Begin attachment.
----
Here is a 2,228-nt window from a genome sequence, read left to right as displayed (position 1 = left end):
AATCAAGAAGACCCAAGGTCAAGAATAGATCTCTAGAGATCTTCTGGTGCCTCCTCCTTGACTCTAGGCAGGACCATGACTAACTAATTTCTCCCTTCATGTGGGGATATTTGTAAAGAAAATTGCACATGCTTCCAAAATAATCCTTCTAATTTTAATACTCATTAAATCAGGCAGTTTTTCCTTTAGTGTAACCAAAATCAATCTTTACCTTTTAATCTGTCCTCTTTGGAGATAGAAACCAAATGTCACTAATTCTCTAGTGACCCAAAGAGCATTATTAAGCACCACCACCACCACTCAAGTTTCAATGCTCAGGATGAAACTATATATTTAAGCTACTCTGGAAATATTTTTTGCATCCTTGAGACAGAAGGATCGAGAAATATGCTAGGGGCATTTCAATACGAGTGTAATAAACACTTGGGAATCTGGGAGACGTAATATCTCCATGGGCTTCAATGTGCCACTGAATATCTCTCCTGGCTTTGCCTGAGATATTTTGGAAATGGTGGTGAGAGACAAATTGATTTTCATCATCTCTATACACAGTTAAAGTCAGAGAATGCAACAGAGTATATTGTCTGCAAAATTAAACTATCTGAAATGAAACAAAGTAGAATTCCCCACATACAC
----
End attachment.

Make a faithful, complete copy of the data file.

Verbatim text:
Here is a 2,228-nt window from a genome sequence, read left to right as displayed (position 1 = left end):
AATCAAGAAGACCCAAGGTCAAGAATAGATCTCTAGAGATCTTCTGGTGCCTCCTCCTTGACTCTAGGCAGGACCATGACTAACTAATTTCTCCCTTCATGTGGGGATATTTGTAAAGAAAATTGCACATGCTTCCAAAATAATCCTTCTAATTTTAATACTCATTAAATCAGGCAGTTTTTCCTTTAGTGTAACCAAAATCAATCTTTACCTTTTAATCTGTCCTCTTTGGAGATAGAAACCAAATGTCACTAATTCTCTAGTGACCCAAAGAGCATTATTAAGCACCACCACCACCACTCAAGTTTCAATGCTCAGGATGAAACTATATATTTAAGCTACTCTGGAAATATTTTTTGCATCCTTGAGACAGAAGGATCGAGAAATATGCTAGGGGCATTTCAATACGAGTGTAATAAACACTTGGGAATCTGGGAGACGTAATATCTCCATGGGCTTCAATGTGCCACTGAATATCTCTCCTGGCTTTGCCTGAGATATTTTGGAAATGGTGGTGAGAGACAAATTGATTTTCATCATCTCTATACACAGTTAAAGTCAGAGAATGCAACAGAGTATATTGTCTGCAAAATTAAACTATCTGAAATGAAACAAAGTAGAATTCCCCACATACAC